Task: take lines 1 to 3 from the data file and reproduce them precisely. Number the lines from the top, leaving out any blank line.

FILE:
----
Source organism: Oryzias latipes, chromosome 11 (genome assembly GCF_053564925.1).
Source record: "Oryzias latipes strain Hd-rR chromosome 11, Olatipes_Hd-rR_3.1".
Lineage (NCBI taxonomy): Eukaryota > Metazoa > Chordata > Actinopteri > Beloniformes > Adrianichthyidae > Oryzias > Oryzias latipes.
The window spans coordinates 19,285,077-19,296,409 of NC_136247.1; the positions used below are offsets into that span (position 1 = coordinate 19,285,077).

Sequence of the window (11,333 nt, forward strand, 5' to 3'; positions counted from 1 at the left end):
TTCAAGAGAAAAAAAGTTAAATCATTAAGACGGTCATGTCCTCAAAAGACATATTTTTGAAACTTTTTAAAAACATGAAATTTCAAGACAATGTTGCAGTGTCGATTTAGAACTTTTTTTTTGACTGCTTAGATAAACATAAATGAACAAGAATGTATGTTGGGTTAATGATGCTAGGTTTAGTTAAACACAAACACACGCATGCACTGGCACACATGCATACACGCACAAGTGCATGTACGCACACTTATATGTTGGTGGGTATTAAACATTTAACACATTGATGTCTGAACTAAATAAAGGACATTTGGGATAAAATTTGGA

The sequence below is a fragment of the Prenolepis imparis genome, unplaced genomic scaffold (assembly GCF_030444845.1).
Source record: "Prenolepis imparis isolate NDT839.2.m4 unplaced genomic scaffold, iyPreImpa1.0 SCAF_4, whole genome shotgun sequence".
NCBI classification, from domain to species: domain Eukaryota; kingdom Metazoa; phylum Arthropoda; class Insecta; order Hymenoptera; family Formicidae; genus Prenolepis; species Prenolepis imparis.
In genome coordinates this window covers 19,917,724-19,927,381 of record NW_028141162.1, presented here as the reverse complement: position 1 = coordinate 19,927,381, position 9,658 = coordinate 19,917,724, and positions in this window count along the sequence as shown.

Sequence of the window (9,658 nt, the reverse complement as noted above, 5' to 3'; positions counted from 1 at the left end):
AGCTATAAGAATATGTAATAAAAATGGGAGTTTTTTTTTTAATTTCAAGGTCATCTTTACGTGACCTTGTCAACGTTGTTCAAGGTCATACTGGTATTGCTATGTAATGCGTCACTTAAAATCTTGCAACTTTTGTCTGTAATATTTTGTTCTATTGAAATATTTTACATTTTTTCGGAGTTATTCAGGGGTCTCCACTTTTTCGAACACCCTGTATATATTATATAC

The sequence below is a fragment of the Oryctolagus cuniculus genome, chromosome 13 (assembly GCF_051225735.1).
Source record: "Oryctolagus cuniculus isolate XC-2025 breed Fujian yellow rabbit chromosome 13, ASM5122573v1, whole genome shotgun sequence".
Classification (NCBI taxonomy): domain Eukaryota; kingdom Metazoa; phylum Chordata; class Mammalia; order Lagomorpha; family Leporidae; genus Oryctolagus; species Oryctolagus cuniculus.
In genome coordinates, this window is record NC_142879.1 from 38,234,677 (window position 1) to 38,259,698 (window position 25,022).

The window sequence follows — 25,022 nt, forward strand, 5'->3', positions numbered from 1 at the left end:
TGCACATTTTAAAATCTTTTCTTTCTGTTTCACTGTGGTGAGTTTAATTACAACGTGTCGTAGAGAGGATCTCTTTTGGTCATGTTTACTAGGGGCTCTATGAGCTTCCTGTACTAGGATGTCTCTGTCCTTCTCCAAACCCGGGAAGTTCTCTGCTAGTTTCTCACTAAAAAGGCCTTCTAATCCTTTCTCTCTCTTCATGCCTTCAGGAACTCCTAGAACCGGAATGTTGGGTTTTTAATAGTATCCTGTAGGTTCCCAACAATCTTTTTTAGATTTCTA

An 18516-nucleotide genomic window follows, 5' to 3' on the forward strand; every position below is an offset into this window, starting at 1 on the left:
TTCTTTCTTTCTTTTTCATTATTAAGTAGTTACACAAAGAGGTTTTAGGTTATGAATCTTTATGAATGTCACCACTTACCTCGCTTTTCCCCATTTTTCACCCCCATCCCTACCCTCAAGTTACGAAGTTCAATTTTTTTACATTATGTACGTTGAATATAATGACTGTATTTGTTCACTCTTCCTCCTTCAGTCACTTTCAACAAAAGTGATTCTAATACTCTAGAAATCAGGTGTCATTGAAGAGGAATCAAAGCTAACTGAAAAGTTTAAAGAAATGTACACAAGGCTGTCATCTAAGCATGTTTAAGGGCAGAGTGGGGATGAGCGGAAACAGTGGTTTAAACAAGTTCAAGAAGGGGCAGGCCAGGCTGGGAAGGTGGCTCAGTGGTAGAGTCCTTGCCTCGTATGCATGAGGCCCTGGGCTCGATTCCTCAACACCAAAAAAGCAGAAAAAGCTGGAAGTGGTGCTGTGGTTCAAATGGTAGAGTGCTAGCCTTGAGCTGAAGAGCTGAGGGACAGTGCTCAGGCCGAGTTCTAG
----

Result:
Source organism: Oryzias latipes, chromosome 11 (genome assembly GCF_053564925.1).
Source record: "Oryzias latipes strain Hd-rR chromosome 11, Olatipes_Hd-rR_3.1".
Lineage (NCBI taxonomy): Eukaryota > Metazoa > Chordata > Actinopteri > Beloniformes > Adrianichthyidae > Oryzias > Oryzias latipes.